AMOLED screen over the top of a mechanical clock face would be cool.

  • Reply 8 of 103
    rogifanrogifan Posts: 10,669member
    Ha you can't make this stuff up. :lol:

    But it is the complete opposite to guys like Ben Bajarin, Benedict Evans, Ben Thompson and Rene Ritchie who are predicting the "iWatch" to be a cheap iPhone accessory.
  • Reply 9 of 103
    Pfffft. iDon't want one
  • Reply 10 of 103
    tjwolftjwolf Posts: 264member
    The NFC part of the rumor makes no sense whatsoever! Apple would presumably want their iWatch to work with as many iPhones as possible. As far as I know not a single one currently on the market supports NFC. If this Kuo character is so off on his NFC prediction, it calls the rest of his predictions into question too.
  • Reply 11 of 103
    snovasnova Posts: 1,281member
    Quote:
    Originally Posted by tjwolf View Post



    The NFC part of the rumor makes no sense whatsoever! Apple would presumably want their iWatch to work with as many iPhones as possible. As far as I know not a single one currently on the market supports NFC. If this Kuo character is so off on his NFC prediction, it calls the rest of his predictions into question too.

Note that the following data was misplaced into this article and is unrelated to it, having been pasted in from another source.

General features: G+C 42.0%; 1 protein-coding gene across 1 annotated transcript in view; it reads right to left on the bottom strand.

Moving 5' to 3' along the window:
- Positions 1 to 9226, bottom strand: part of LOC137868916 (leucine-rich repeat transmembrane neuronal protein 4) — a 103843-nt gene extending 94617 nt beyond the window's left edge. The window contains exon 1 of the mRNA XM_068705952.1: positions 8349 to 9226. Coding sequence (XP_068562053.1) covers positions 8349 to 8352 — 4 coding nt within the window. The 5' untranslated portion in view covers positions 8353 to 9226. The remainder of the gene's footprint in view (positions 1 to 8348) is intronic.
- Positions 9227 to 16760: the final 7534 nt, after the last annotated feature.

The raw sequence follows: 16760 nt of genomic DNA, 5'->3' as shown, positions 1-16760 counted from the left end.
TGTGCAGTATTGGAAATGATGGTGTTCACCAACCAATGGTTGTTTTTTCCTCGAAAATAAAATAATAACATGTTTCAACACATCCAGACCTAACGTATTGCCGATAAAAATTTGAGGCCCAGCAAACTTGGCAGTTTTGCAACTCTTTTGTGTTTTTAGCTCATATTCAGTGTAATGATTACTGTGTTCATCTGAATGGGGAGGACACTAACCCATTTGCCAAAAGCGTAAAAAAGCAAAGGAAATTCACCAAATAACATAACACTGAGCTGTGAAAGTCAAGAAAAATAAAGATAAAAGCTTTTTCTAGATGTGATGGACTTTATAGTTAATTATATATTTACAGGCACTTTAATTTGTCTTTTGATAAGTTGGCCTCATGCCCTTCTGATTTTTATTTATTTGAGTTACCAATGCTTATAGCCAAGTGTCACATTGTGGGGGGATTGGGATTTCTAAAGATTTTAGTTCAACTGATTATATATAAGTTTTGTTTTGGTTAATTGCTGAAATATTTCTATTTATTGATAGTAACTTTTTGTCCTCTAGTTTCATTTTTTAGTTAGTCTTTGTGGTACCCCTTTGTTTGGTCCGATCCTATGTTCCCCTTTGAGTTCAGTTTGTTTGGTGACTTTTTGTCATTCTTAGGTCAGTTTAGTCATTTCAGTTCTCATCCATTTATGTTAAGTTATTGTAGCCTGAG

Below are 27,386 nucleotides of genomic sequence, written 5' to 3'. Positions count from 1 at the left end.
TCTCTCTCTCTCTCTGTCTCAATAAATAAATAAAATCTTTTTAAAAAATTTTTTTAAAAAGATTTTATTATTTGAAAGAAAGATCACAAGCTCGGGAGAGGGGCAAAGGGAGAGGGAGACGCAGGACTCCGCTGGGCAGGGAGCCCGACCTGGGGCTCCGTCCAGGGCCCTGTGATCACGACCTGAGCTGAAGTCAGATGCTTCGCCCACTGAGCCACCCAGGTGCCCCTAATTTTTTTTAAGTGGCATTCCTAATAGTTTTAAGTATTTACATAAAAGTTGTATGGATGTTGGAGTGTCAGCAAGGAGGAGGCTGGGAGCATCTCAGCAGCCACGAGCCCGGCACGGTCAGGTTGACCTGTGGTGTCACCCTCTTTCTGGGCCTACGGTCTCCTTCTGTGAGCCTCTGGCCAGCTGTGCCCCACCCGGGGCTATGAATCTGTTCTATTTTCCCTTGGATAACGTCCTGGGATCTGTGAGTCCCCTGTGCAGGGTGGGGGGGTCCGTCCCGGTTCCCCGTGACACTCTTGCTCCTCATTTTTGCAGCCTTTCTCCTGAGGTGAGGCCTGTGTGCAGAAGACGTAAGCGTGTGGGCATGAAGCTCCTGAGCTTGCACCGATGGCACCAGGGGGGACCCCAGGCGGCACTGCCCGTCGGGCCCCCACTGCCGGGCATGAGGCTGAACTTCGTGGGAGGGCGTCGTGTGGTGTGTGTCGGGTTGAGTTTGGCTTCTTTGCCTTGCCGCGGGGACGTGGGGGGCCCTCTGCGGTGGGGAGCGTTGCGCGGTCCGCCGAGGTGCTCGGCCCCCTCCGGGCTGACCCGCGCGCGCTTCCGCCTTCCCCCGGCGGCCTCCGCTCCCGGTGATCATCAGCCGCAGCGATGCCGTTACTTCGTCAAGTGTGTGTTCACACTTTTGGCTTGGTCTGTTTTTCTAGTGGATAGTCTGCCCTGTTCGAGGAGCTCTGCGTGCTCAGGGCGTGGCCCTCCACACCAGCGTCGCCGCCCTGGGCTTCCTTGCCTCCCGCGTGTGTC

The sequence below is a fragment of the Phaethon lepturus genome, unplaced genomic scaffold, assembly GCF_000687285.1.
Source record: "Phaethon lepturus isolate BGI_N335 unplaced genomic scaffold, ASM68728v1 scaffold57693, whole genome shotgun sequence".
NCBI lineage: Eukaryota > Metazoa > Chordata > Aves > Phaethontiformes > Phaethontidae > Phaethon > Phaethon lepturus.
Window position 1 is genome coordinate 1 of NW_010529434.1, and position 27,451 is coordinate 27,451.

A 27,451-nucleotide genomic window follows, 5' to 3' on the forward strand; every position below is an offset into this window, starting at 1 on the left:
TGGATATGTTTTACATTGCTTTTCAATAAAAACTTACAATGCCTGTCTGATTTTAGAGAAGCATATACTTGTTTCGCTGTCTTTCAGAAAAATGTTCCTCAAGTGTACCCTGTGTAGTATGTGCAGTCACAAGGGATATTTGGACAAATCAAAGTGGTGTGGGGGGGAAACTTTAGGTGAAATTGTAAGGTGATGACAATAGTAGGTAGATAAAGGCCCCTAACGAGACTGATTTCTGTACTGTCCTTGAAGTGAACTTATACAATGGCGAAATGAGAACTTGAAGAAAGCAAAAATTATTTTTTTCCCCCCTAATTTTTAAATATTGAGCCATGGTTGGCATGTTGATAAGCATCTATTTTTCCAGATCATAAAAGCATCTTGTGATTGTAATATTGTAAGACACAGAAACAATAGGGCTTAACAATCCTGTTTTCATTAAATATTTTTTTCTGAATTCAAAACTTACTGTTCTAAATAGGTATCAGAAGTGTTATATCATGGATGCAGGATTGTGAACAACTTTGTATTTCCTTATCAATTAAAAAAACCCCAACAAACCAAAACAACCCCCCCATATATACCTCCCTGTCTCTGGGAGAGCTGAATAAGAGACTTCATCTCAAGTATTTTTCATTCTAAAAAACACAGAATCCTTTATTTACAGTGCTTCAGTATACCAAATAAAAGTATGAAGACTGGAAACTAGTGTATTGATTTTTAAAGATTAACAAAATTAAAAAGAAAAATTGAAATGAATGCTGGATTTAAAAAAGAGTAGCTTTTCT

What you can't see people hitting thousand dollar follow watches together?  Maybe this is why they want sapphire screens. I would personally buy an iRing before an iWatch.

  • Reply 12 of 103
    It's coming from Kuo which makes me want to believe but the absurd-ness of some of the predictions makes me question if something was "lost in translation."
  • Reply 13 of 103
    asdasdasdasd Posts: 5,266member
    With great and limited design they could get away with thousand dollar watches.
  • Reply 14 of 103
    wurm5150wurm5150 Posts: 763member
    Kuo just ruined his reputation on this..
  • Reply 15 of 103
    SpamSandwichSpamSandwich Posts: 30,848member

    I think Ming-Chi Kuo is off his rocker.

  • Reply 16 of 103
    jungmarkjungmark Posts: 6,664member
    Make it stop!